It’s been fascinating to watch as two strong, dedicated progressives – Del. Patrick Hope and Del. David Englin – debate the House of Delegates 87-10 vote yesterday in favor of the Republican
gerrymandering redistricting plan. Personally, I can’t understand why any Democrat would have voted for this plan, for two main reasons: 1) Republicans could have passed this with zero Democratic support, which means that Democrats had a completely free pass to vote “no” if they wanted to; and 2) Democrats certainly could have, and should have, used this as an opportunity to express their displeasure with the anti-democratic gerrymandering process, as well as with the fact that Republicans are de facto locking in their control of the House of Delegates for the next decade (in spite of the fact that Barack Obama carried 55 House of Delegates districts in 2008).
In the end, the only “nay” votes against this plan were Robin Abbott (D), Ward Armstrong (D), William Barlow (D), Adam Ebbin (D), Patrick Hope (D), Paula Miller (D), Joe Morrissey (D), Ken Plum (D), Jim Shuler (D), and David Toscano (D). Among those voting “aye” were several progressive Democrats, including – perhaps most surprisingly – David Englin of Alexandria. Cue the debate between Delegates Hope and Englin. Del. Hope kicks it off:
…spoke against the House redistricting plan that racially dilutes minorities an equal opportunity to participate in the district’s political process. Political equality demands more than a mere mathematical compliance with the “one person, one vote” standard. Election districting schemes must ensure each voter an equally effective voice in the political process. This plan fails that standard.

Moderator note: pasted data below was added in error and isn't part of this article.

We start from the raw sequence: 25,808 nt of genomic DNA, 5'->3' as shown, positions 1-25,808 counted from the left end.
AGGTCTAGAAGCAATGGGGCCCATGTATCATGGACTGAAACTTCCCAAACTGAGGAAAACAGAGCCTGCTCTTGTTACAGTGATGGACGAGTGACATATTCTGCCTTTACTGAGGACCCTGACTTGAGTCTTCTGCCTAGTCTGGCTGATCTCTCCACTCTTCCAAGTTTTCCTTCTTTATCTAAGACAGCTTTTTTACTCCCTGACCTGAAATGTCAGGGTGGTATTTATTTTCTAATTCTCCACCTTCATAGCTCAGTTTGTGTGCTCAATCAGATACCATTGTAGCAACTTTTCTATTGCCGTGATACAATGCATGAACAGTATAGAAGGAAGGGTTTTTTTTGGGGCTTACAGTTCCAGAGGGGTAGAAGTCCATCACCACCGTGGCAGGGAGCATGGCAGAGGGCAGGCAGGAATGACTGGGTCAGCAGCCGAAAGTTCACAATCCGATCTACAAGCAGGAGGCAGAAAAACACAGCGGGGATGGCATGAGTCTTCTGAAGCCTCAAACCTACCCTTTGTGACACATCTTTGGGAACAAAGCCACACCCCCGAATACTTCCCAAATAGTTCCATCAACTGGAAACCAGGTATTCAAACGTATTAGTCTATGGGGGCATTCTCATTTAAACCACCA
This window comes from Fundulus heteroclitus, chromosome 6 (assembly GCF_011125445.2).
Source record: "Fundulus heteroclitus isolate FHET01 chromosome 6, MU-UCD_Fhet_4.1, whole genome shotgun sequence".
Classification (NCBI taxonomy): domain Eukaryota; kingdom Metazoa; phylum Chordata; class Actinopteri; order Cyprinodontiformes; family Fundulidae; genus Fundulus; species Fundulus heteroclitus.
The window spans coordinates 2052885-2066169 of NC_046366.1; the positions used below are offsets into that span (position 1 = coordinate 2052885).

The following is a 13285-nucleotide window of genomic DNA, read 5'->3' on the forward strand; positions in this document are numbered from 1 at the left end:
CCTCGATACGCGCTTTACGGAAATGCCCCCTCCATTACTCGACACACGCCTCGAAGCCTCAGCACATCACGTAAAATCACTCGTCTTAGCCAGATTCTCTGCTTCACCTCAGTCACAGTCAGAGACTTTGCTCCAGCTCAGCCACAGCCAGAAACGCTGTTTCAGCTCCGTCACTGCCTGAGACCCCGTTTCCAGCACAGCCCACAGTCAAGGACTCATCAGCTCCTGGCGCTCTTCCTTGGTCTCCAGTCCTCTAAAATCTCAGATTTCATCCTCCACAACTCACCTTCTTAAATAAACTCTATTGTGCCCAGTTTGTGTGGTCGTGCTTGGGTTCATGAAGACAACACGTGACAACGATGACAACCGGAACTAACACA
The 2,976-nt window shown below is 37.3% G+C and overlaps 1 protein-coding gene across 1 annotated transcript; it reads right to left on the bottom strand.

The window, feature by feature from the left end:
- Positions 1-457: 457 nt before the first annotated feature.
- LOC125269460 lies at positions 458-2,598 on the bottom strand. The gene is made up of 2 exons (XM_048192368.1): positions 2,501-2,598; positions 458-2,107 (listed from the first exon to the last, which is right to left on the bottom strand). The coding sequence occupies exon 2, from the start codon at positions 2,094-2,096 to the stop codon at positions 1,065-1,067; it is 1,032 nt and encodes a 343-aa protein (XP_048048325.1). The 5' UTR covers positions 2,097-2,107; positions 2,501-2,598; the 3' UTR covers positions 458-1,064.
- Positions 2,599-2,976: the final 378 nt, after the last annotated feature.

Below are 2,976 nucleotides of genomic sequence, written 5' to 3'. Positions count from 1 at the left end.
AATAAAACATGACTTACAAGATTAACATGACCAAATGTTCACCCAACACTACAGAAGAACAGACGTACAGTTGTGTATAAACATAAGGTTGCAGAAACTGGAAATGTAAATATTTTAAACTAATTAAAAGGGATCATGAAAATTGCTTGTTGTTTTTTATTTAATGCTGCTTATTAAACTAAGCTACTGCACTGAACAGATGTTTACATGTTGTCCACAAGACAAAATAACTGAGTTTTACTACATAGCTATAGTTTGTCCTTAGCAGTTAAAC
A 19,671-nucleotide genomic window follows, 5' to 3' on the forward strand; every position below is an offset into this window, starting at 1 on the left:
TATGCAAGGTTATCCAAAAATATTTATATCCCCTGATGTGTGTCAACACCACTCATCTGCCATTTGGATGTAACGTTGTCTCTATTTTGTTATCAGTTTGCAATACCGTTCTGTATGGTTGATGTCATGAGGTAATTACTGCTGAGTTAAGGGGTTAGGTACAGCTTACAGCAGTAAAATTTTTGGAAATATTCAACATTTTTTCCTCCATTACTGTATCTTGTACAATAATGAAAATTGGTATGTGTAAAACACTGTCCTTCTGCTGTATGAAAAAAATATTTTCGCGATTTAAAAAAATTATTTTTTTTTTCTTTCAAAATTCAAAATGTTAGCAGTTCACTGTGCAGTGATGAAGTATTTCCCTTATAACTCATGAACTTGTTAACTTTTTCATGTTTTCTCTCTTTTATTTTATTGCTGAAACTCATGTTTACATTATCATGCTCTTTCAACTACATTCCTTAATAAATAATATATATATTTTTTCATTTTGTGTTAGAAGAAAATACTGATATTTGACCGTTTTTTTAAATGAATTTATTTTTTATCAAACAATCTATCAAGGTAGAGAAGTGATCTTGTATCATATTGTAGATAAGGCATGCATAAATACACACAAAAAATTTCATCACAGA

Del. Englin then responds:
Now now, Patrick…before your throw the rest of us under the bus…as you know, the objective, empirical analyses of the plan do not support your assertions about minority dilution. I’m a staunch advocate of nonpartisan redistricting reform, but that’s not the law, and this was the fairest plan we could have hoped for from the existing partisan process. It pains me to admit it, but we both know that they treated us WAY better than we would have treated them under a partisan process.
PS – I still love you and think you should man up and run for the Senate!
The argument in favor is that it could have been worse is about the weakest one I’ve heard.
Englin retorts to the retort:
That’s not the argument. The argument is that this was objectively better than the alternatives, such as the nonpartisan winning student plans that packed minorities into fewer districts, diminishing their voting power, and allowed as much as a 9% variance, giving more power to some districts over others.
And finally, Patrick Hope lands this zinger:
Thankfully, the Voting Rights Act and DOJ have a higher standard than “was it better than the alternatives.”
Also chiming in on Facebook were several others, all in support of Del. Hope’s position. That includes yours truly, who added the following:
By the way, I hear that the corrupt bigot Lionel Spruill put on quite a show in support of the Republican’ redistricting monstrosity on the floor of the House. I’m told it was so pathetic, even the Republicans were talking about it, basically laughing at us for having someone so disloyal in sucha high position. Of course, Spruill is Randy Forbes BFF, so what else would we expect. The only question is, why in h*** is he on the DNC? I hope Debbi Wasserman Schultz will do something about this egregious situation ASAP.
So, who do you side with? Patrick Hope? David Englin? Lionel Spruill? Other? Feel free to discuss in the comments section! Thanks.